City of the endless mosque
The capital of Morocco for more than 400 years, home of the oldest university of the country and the leading cultural and religious center. Fez is also the home of the oldest and largest medieval city in the world, a city that is almost unchanged through the modern ages and still most definitely alive.
Fez was founded in 789 at a place between the mountains where the river was flushing by. History has provided the city with long periods of hardship, but Fez has never died. Today it has its own culture, pride, art, and even cuisine.
The Bali, or the oldest quarters of Fez, were to a large degree saved by the French general Lyautey. When the French got in control of Morocco around the time of World War I, he made all necessary arrangements to protect the medieval structures against modern development.
The result is that Fez el-Bali has taken good care of its old architectural structures and is also very much a living city, where most streets are too narrow for cars, and donkeys and mules are in common use. Just like all through its history, Fez el-Bali has a striking combination of poverty and developed culture.
Nothing appears to have changed for centuries here in Fez. Donkeys and mules are still the preferred vehicle here between house walls that were erected long before the first European Christian came to visit.
While life forms could appear to be crude and primitive to visitors, it is all a well tested organic structure that has survived more than 1000 years of history.
Narrow shopping streets
There are few streets in old Fez that do not have many shops. The basic shop is the tiny grocery store, where basic commodities like sugar, tea, tins, and Coca Cola can be bought. Often there will be shops selling goods needed by the local craftsmen. In slightly wider streets, the more typical touristic shop is found. But even this will often have a good part of its money coming in from local customers.
It has its name from the city Kairouan in Tunisia. Either there was a woman with the origin in Kairouan who established it, or it simply got its name from the quarter where immigrants of this town lived.
Kairouine mosque has been the center of Islamic learning in Morocco for more than 1000 years, but its real growth to importance came in the 10th and 12th centuries when most of its structures were added to the rather modest original structures.
As a mosque, it is rather unusual. Its large quarters have since long grown together with the rest of Fez, and unless you enter it, it is therefore almost impossible to get a grip of its real size. Fortunately, there are sometimes doors open that allow non-Muslims to look inside so that they can at least make a guess.
But even if you cannot enter the mosque, at least many of the Islamic schools that lie around it are open to visitors. The most famous of these is the Attarin madrasa.
As long as the gates are open, there will be nobody to prevent you from looking in. And a good number of the gates are open, too. By carefully noticing any good possibility, you should have a good chance to see both the main courtyard as well as the prayer halls (as on this photo).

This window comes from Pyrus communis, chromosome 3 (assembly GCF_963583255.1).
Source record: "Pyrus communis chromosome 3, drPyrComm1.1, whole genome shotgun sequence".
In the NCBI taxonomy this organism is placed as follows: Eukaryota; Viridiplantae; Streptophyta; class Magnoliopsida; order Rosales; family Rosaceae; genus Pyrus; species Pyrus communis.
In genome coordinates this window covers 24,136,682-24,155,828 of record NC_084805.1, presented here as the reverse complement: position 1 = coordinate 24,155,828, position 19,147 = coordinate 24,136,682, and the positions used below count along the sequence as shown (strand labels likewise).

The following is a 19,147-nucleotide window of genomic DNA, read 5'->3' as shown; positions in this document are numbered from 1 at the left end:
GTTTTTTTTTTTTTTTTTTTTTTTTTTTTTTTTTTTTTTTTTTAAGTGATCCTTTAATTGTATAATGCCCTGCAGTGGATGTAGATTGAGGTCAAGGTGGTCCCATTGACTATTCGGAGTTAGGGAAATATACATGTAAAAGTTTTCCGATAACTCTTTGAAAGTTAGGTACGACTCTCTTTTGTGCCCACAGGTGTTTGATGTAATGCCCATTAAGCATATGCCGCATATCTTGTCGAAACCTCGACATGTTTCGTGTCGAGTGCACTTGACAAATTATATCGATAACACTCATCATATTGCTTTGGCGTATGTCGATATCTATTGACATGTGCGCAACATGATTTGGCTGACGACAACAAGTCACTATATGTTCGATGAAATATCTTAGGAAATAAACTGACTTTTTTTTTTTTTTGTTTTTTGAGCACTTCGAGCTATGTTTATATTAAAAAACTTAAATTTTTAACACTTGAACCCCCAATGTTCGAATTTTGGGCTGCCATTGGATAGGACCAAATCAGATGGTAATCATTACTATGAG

Photographing appears to be well accepted, too, but you should try to avoid photographing individuals coming in or going out.
Around the Kairouine mosque, there are many madrasas — Islamic schools. The most famous of them is the Attain, right up the main street.
It was built in the early 14th century and excels in a beautiful bronze door and an elegant courtyard. The school has numerous examples of excellent detail work, in both marble, alabaster, and cedarwood.
Being among the most famed gates of Morocco, the Bab Boueloud is surprisingly young. It was built as late as 1913 and marked the completion of Fez el-Bali and Fez el-Jedid. The gate is strikingly beautiful, with the view from the outside as the most impressive.
Seeing the minarets and the houses through its opening mark an excellent introduction to Fez. As you enter the gate, note that the color of the mosaics change: the outside blue reflects the color of Fez, while the inside green is the color of Islam.
It is not only the gate that is of recent age. Most of the surrounding houses also belong to the 20th century. But it is easy to be fooled, as it looks much older.
Inside the clothes shop
Visiting some of the clothes shops of Fez is an experience that is worthwhile even if you’re not buying anything. Like this one, clothes in all colors and qualities hang from every possible spot as high as the ceiling.
Long sticks are easily available when you want to take a better look at the item that is 6 meters above you.
Dog’s life for a mule
Animal friends could easily find themselves shocked from what they see around Fez. There is little in Fez that secures the situation of the animals. Hence the donkeys and mules are loaded to the maximum before the journey around the narrow and often steep streets of Fez begins.
While the tanning is not considered much of a job by most Fassis, the people who bring in skins into town, remove the hair and fur and bring it out to the tanners’ quarter are still a step or two down on the ladder from the tanners.
As you walk into their funduq where the skins are sorted, no happy face will look up at you. And just like subdued convicts none of them will stop you from photographing. But still, you get a clear feeling that your photo angles should be made so that no face is revealed: even people who don’t object openly deserve to have their privacy protected.
Suuq Dabbaghin, or the tanners’ quarter, is situated no more than 50 meters away from the Kairouine mosque. That is quite surprising since tanning is considered to be an unclean activity and should therefore be as far away as possible from the main mosque. The reason for this proximity might just be that both were located here in times when Fez was no more than a small town.
The tanners’ quarter has become one of Fez’s main attractions. The reason comes from the platform where you can look down on the entire area, and see how the process is done, and enjoy watching the contrasts between the brownish honeycombs, the white houses, and the intense colors of the dye.